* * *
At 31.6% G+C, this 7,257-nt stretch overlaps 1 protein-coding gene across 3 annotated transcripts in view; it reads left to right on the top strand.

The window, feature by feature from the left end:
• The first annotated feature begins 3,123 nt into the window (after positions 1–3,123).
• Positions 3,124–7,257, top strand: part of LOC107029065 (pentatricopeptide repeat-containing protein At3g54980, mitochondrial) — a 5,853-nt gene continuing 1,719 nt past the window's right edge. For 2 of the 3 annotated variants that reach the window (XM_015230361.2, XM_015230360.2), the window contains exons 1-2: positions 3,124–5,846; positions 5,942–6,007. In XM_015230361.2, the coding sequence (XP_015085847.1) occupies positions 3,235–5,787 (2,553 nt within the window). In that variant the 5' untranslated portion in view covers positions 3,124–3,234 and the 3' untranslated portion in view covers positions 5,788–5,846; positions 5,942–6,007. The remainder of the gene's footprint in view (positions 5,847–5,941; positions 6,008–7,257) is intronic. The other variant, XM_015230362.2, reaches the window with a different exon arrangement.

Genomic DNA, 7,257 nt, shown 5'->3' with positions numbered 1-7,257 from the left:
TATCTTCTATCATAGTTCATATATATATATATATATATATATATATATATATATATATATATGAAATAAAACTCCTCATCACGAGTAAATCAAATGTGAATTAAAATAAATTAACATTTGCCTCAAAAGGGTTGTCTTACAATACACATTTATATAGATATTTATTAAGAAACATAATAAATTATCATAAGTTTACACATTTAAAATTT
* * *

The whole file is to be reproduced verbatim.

At 31.6% G+C, this 7,257-nt stretch overlaps 1 protein-coding gene across 3 annotated transcripts in view; it reads left to right on the top strand.

The window, feature by feature from the left end:
• The first annotated feature begins 3,123 nt into the window (after positions 1–3,123).
• Positions 3,124–7,257, top strand: part of LOC107029065 (pentatricopeptide repeat-containing protein At3g54980, mitochondrial) — a 5,853-nt gene continuing 1,719 nt past the window's right edge. For 2 of the 3 annotated variants that reach the window (XM_015230361.2, XM_015230360.2), the window contains exons 1-2: positions 3,124–5,846; positions 5,942–6,007. In XM_015230361.2, the coding sequence (XP_015085847.1) occupies positions 3,235–5,787 (2,553 nt within the window). In that variant the 5' untranslated portion in view covers positions 3,124–3,234 and the 3' untranslated portion in view covers positions 5,788–5,846; positions 5,942–6,007. The remainder of the gene's footprint in view (positions 5,847–5,941; positions 6,008–7,257) is intronic. The other variant, XM_015230362.2, reaches the window with a different exon arrangement.

Genomic DNA, 7,257 nt, shown 5'->3' with positions numbered 1-7,257 from the left:
TATCTTCTATCATAGTTCATATATATATATATATATATATATATATATATATATATATATATGAAATAAAACTCCTCATCACGAGTAAATCAAATGTGAATTAAAATAAATTAACATTTGCCTCAAAAGGGTTGTCTTACAATACACATTTATATAGATATTTATTAAGAAACATAATAAATTATCATAAGTTTACACATTTAAAATTT